2. Does anyone want to help out with Olynews.org? I like Olynews.org, but like a lot of small web projects around here, it suffers from people like me who fail to have a lot of energy. So, if you have energy and no particular project, why not right?
3. Accidental Naturalist reflects on the closing of Fireside Books. Or, rather, "Amazon Attacks Olympia!" MWWWAARG!!!!
From the post:
This wonderful, small, independent bookstore in downtown Olympia has been owned and operated by Jane Laclergue since 1995. Jane has many fans and friends in town, many dedicated readers, grateful authors, and fabulous staff--many sang her praises at farewell/retirement party of Jane Wednesday night. Her passion for books, her charm, her personal approach to book buying has made Fireside a favorite place of mine to buy books over the past several years.
Though Jane is of retirement age, the closing of the Fireside Bo
okstore comes at time when fewer people seem to consider reading a priority pastime and more readers are acquiring digital books or ordering from online distributors such as Amazon.
Every book we buy on Amazon or other online booksellers is one less book sold at a bookstore. At the end of the month there will be one more empty store in Olympia, one less place to visit. Is Orca Books next? Our only remaining independent bookstore? What about the other used book stores tucked into our downtown? What about Barnes & Noble, our only remaining chain bookstore in the great Olympia area? Oh, and what about all the other stores that offer products that could be acquired online?
While I agree that its sad to see a local bookstore (or any type of local store) close, I don't necessarily blame ebooks. While the newspaper column that AN links to doesn't spell out whether Fireside has lost money (does say the recession has been hard), it does point out that Fireside lacks an even basic website.
Not to get into a long response on a link post, but I'm more inclined to believe that people who read ebooks are more likely to buy more books overall (so the one ebook for one local book think doesn't stand up).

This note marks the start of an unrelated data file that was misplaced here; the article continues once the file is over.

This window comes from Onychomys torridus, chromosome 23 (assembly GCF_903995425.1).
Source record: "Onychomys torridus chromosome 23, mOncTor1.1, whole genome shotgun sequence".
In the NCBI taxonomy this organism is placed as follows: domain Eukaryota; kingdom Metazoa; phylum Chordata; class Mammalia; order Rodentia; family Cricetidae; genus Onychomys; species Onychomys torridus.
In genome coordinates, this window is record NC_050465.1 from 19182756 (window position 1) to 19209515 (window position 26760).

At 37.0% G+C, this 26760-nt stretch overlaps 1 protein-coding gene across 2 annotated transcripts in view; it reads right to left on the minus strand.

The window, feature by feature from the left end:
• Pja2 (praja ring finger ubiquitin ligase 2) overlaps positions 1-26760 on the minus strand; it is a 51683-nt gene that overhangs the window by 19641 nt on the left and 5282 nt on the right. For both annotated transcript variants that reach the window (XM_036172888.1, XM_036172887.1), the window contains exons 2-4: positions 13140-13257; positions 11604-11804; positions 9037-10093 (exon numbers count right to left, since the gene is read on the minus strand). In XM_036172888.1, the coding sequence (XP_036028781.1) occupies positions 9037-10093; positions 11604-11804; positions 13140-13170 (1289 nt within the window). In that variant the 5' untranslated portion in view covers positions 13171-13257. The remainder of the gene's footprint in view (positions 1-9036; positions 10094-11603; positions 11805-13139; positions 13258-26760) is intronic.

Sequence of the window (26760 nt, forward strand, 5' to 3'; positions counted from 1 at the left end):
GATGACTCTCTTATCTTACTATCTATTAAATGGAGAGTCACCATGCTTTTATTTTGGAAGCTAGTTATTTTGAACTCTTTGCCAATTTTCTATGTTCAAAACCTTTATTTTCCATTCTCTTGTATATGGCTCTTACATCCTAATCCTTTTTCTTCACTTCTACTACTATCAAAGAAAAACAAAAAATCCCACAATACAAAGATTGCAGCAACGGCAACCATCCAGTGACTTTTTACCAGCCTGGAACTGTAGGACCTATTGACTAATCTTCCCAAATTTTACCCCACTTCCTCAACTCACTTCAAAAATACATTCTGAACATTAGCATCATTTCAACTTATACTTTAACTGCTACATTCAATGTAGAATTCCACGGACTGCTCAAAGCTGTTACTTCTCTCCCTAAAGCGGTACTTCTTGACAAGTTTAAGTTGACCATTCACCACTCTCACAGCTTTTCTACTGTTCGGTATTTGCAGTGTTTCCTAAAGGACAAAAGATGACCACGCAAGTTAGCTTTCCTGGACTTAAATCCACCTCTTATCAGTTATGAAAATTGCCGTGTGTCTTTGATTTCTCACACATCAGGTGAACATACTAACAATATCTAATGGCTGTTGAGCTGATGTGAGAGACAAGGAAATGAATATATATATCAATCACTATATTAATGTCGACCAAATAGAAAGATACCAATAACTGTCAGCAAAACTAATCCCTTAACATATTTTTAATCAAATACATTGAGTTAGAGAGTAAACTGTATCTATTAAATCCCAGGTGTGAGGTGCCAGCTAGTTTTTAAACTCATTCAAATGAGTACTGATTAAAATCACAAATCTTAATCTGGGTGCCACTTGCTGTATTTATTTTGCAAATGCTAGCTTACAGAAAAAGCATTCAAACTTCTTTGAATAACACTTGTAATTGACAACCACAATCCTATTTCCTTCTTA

4. This is a very old post from a looks like dead blog, but it is so so very epic: "San Francisco Street Bakery and the Problem with the Left." Bam!
When I walked through the wide open door of the brightly lit establishment I was greeted by no one even though several people were scurrying about doing baker-type things. It wasn’t until I had walked across the room and taken the cream cheese from the refrigerator that a fellow with a stupid indie rock beard and wearing the tight black uniform of a Northwest leftist/anarchist/post hippie type finally took notice of me. It took him a second, seemingly, to muster up the wherewithal to tell me in his passive/aggressive way that, “Um, sir, the bakery’s not open for another half hour.” What he meant was:
Hey weirdo, what’s wrong with you? Get the fuck out of here.No, really what he meant was that the place wasn't open for business yet. Eh, anyway. This post is a great example of the Olympia vs. everyone else culture shock thing. Read the entire post.
I'm not saying I've never been annoyed by bad customer service in Olympia, but I'm just as likely to get bad service in Yelm or Lacey or Shelton. Those aren't homes of leftist hippy types, right? Anyway, bad service is bad service, so don't chalk it up to people's politics or culture.